* That U.S. consumers and investors can expect much-higher interest rates Ė noting that if the Fed doesnít raise borrowing costs, market forces will make that happen.
* And that the average American has no idea just how bad this financial crisis is going to get.
ďThe next shock is going to be bigger and bigger, still,Ē Rogers said. ďThe shocks keep getting bigger because we keep propping things up Ö [and] bailing everyone out.Ē
Rogers first made a name for himself with The Quantum Fund, a hedge fund thatís often described as the first real global investment fund, which he and partner George Soros founded in 1970. Over the next decade, Quantum gained 4,200%, while the Standard & Poorís 500 Index climbed about 50%.
It was after Rogers "retired" in 1980 that the investing masses got to see him in action. Rogers traveled the world (several times), and penned such bestsellers as "Investment Biker" and the recently released "A Bull in China." And he made some historic market calls: Rogers predicted Chinaís meteoric growth a good decade before it became apparent and he subsequently foretold of the powerful updraft in global commodities prices thatís fueled a year-long bull market in the agriculture, energy and mining sectors.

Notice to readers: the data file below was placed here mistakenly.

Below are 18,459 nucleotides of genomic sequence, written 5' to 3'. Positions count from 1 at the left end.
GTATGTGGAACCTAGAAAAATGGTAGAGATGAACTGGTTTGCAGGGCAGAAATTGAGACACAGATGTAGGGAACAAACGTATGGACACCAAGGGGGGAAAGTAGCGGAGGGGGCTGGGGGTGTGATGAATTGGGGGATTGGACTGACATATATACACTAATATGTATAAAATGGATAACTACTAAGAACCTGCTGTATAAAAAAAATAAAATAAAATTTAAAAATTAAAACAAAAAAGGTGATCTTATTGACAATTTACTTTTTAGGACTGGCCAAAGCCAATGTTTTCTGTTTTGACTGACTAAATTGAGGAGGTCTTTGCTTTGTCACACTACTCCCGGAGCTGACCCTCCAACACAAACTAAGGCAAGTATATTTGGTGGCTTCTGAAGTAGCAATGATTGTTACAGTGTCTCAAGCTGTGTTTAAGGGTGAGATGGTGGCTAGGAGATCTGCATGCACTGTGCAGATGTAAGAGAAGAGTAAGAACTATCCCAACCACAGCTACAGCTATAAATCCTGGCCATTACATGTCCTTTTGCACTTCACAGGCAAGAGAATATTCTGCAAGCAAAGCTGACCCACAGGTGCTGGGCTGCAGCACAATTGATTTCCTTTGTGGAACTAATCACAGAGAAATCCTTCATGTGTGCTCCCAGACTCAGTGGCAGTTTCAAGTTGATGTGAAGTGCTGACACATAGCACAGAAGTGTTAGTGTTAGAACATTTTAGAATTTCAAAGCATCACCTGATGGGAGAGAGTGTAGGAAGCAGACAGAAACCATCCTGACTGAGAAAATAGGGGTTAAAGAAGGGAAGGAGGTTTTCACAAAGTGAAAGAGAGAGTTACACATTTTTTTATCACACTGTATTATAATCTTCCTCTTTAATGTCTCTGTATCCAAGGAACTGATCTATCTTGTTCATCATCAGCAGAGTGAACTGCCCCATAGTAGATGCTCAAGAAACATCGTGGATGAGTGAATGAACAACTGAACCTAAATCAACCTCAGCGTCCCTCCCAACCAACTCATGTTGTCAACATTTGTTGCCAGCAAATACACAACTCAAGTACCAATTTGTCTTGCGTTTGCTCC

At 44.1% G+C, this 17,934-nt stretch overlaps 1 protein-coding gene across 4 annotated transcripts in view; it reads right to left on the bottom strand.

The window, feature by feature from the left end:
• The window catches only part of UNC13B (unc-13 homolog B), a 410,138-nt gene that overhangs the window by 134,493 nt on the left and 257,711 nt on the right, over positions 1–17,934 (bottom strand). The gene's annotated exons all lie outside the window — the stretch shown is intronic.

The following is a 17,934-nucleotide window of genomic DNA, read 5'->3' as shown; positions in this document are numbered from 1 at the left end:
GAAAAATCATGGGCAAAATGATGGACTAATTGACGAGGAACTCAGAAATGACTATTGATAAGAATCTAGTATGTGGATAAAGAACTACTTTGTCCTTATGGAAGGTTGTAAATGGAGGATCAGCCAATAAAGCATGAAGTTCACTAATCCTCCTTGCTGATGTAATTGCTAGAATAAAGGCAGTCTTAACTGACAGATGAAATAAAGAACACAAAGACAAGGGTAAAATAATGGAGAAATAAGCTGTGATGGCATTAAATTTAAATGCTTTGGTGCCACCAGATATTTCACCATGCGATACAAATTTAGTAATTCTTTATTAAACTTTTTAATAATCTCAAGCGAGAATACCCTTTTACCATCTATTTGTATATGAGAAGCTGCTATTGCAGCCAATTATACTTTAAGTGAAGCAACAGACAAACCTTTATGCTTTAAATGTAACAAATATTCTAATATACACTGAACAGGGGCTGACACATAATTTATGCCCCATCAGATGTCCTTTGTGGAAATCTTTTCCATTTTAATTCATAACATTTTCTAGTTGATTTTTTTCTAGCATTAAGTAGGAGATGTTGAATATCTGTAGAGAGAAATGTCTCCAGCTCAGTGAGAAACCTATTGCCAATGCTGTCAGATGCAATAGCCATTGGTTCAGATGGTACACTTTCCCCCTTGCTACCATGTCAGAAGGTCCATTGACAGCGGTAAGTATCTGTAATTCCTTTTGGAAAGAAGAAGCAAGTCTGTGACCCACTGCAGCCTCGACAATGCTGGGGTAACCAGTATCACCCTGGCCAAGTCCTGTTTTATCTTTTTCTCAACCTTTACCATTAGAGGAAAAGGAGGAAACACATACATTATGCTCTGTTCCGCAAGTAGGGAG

Rogersí candor has made him a popular figure with individual investors, meaning his pronouncements are always closely watched. Here are some of the highlights from the exclusive interview we had with the author and investor, who now makes his home in Singapore:
Keith Fitz-Gerald (Q): Looks like the financial train wreck we talked about earlier this year is happening.